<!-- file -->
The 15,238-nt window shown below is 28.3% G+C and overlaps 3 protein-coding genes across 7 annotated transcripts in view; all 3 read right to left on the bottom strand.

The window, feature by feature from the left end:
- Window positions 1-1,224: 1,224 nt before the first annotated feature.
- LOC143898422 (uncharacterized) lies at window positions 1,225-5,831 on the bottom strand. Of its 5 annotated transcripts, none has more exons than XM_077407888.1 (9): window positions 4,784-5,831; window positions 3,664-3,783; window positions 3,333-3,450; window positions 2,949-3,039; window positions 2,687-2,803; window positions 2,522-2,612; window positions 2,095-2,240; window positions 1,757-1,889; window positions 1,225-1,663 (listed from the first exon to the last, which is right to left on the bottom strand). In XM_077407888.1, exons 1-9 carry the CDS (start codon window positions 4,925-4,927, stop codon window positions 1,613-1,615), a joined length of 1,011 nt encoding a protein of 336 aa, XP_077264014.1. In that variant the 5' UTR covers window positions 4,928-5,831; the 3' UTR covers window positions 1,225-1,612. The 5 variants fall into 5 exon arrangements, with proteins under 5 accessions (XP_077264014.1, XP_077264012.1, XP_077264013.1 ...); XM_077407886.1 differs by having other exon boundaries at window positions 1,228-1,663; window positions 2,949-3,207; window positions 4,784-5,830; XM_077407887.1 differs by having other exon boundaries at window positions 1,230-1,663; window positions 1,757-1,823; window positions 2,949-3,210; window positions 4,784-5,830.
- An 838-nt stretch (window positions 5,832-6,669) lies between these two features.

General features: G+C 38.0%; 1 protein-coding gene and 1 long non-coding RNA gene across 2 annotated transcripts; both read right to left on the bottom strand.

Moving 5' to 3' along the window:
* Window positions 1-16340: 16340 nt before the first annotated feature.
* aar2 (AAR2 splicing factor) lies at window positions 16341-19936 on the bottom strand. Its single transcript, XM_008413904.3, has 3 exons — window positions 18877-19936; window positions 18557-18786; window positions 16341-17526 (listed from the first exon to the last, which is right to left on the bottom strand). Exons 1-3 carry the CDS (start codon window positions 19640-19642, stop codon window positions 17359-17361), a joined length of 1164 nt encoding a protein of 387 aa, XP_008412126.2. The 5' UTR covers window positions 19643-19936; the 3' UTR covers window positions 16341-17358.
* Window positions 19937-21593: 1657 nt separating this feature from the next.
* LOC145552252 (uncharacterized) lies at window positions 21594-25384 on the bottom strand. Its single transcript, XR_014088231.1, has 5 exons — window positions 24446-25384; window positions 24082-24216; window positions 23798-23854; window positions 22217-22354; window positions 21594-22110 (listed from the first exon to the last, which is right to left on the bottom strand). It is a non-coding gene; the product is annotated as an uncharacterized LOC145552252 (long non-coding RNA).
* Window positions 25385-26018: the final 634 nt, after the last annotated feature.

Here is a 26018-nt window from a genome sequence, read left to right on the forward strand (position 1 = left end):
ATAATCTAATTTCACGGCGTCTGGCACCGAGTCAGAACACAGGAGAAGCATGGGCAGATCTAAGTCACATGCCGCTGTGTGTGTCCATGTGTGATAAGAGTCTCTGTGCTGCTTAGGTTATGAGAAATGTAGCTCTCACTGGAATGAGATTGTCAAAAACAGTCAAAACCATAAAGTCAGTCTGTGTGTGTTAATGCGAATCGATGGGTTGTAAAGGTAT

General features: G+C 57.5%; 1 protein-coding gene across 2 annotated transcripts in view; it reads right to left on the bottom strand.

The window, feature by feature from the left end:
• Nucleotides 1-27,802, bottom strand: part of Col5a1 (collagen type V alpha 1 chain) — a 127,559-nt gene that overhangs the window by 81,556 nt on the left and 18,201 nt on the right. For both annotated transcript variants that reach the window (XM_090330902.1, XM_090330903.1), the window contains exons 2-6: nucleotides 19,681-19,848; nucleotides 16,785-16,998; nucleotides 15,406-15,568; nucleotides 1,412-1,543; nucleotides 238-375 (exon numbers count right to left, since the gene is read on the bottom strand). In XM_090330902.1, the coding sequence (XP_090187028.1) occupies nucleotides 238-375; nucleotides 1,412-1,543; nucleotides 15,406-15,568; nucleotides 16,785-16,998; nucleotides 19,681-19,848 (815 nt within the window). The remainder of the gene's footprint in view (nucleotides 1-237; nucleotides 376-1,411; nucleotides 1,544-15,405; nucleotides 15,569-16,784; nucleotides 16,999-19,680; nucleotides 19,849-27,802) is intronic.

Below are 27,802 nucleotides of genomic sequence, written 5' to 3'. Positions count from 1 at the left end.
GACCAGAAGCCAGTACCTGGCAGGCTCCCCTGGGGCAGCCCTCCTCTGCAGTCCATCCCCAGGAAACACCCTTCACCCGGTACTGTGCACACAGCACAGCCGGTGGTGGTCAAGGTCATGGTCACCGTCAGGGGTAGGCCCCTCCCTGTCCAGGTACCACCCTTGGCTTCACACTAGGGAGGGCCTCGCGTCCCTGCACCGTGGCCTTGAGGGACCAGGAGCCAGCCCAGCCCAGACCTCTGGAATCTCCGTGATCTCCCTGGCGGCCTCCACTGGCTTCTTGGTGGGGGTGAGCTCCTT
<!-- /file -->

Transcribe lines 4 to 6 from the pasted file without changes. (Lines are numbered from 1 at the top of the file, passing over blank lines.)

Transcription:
- LOC143898422 (uncharacterized) lies at window positions 1,225-5,831 on the bottom strand. Of its 5 annotated transcripts, none has more exons than XM_077407888.1 (9): window positions 4,784-5,831; window positions 3,664-3,783; window positions 3,333-3,450; window positions 2,949-3,039; window positions 2,687-2,803; window positions 2,522-2,612; window positions 2,095-2,240; window positions 1,757-1,889; window positions 1,225-1,663 (listed from the first exon to the last, which is right to left on the bottom strand). In XM_077407888.1, exons 1-9 carry the CDS (start codon window positions 4,925-4,927, stop codon window positions 1,613-1,615), a joined length of 1,011 nt encoding a protein of 336 aa, XP_077264014.1. In that variant the 5' UTR covers window positions 4,928-5,831; the 3' UTR covers window positions 1,225-1,612. The 5 variants fall into 5 exon arrangements, with proteins under 5 accessions (XP_077264014.1, XP_077264012.1, XP_077264013.1 ...); XM_077407886.1 differs by having other exon boundaries at window positions 1,228-1,663; window positions 2,949-3,207; window positions 4,784-5,830; XM_077407887.1 differs by having other exon boundaries at window positions 1,230-1,663; window positions 1,757-1,823; window positions 2,949-3,210; window positions 4,784-5,830.
- An 838-nt stretch (window positions 5,832-6,669) lies between these two features.

General features: G+C 38.0%; 1 protein-coding gene and 1 long non-coding RNA gene across 2 annotated transcripts; both read right to left on the bottom strand.